Ridge Street Row House
Ridge Street Row is located on a quiet, tree-lined street in the heart of the up-and-coming downtown Washington, DC Shaw neighborhood. Eight spacious, comfortable, and environmentally-friendly residences are gracefully and efficiently designed within four adjacent townhouses. The two-story brick facade with punched windows and the recessed third-story, sloped glass wall is compatible with the scale of the surrounding historic two-story row houses and act as a dialogue between modern and historic.
The design of Ridge Street Row incorporates four key features: an environmentally efficient structural system, maximum light exposure, maximum cross ventilation and large private outdoor spaces.
Using a sustainable structural system rather than traditional wood-frame construction, the row houses are built of prefabricated concrete panels and hollow core concrete planks. Concrete construction offers durability, non-combustibility, sound absorption and cost-efficiency, making it ideally suited for high-density urban living. The structure was rapidly erected on-site, thus reducing construction duration. Material waste is kept to a minimum.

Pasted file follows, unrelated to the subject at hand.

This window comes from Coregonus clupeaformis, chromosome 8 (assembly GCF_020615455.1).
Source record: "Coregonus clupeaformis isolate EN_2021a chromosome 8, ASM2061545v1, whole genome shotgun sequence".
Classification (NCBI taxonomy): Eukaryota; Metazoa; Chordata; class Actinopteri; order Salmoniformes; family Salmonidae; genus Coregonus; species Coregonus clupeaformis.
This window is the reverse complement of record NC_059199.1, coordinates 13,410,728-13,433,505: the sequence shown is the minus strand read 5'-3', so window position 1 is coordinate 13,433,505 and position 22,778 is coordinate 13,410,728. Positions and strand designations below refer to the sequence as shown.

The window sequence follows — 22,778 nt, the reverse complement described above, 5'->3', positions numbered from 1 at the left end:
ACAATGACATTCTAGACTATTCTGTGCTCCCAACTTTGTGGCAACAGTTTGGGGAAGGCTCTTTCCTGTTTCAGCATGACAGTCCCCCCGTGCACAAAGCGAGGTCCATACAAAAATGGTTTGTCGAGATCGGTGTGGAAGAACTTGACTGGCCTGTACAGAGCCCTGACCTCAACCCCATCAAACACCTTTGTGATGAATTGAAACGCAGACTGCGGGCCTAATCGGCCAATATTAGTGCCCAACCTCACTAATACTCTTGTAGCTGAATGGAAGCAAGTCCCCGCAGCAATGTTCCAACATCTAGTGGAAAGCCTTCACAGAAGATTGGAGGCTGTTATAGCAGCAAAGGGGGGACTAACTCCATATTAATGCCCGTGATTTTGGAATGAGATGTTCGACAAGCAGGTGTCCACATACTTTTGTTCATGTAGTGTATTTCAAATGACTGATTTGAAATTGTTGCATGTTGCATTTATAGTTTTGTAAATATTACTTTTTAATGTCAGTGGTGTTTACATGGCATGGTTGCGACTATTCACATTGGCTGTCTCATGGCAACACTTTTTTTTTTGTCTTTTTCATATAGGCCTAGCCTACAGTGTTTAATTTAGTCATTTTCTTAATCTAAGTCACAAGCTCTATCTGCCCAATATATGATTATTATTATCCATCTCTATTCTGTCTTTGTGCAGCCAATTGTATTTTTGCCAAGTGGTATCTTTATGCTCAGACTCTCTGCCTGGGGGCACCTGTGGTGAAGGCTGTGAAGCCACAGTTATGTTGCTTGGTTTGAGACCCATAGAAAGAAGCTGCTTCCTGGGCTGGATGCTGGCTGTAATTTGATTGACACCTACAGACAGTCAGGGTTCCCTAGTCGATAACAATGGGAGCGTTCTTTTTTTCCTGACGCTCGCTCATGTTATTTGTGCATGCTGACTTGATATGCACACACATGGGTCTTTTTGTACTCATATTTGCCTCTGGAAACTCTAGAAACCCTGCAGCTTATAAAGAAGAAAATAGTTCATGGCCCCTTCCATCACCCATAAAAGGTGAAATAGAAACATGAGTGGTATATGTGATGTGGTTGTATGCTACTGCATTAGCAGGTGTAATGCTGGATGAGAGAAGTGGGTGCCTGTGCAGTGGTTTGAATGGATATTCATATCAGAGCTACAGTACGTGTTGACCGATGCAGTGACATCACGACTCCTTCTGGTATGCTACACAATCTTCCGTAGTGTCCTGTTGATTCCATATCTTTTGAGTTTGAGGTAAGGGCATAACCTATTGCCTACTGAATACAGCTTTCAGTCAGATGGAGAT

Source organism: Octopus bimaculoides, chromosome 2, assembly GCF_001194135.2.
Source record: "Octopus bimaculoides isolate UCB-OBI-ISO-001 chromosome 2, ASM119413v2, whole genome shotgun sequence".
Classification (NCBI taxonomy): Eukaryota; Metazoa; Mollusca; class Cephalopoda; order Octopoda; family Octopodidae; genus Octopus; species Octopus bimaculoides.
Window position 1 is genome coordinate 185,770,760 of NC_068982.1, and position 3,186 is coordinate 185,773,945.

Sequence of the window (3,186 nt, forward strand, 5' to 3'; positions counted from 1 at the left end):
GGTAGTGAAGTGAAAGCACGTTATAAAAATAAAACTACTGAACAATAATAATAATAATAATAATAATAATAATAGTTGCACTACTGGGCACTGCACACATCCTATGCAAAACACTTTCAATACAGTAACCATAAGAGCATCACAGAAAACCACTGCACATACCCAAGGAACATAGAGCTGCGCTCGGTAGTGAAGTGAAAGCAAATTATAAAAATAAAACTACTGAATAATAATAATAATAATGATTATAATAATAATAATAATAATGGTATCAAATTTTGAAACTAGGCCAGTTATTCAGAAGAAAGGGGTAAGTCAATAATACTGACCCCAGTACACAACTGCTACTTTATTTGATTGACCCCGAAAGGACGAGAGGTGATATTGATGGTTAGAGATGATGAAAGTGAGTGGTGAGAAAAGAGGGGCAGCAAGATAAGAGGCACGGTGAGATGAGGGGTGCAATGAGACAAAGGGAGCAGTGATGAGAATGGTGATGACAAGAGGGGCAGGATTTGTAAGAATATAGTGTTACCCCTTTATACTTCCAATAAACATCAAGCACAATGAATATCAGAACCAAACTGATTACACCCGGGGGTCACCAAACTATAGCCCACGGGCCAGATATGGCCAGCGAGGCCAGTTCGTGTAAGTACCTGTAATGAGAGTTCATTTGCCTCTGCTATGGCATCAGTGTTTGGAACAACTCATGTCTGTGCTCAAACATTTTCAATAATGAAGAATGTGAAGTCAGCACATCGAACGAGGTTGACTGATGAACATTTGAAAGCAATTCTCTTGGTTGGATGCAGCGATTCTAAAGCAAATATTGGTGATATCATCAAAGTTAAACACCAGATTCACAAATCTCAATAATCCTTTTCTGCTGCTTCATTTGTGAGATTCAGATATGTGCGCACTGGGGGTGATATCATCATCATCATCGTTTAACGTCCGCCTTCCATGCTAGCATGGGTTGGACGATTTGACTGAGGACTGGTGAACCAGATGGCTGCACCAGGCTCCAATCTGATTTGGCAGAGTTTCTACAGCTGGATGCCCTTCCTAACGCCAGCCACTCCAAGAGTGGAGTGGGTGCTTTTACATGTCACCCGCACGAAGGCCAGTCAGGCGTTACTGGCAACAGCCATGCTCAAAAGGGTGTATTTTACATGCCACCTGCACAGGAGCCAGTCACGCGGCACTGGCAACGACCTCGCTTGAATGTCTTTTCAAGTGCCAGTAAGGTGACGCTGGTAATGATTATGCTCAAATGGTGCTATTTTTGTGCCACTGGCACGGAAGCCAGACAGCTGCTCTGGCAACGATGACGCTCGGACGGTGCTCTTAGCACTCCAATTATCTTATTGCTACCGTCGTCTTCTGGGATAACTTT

The units are configured to have open living spaces with large expanses of glass that extend the rooms beyond their walls. North-South orientation, with operable windows at either end, encourages natural cross ventilation throughout the spaces. Large expanses of high-performing, low-e insulated glass minimize the need for artificial light and create airy and comfortable interiors while not over-burdening the mechanical system. The rooftop terrace slab is insulated with solid pavers that help the roof retain heat in the winter and cool air in the summer.
The enclosed patios at the lower level flats provide a peaceful urban oasis for busy city dwellers. The private roof terraces with magnificent views of the monuments both elevate and blur the boundaries between the cityscape and shelter.
Ridge Street Row seeks to set a standard for urban living by achieving not only ecological but aesthetic harmony between a structure and its historical surroundings.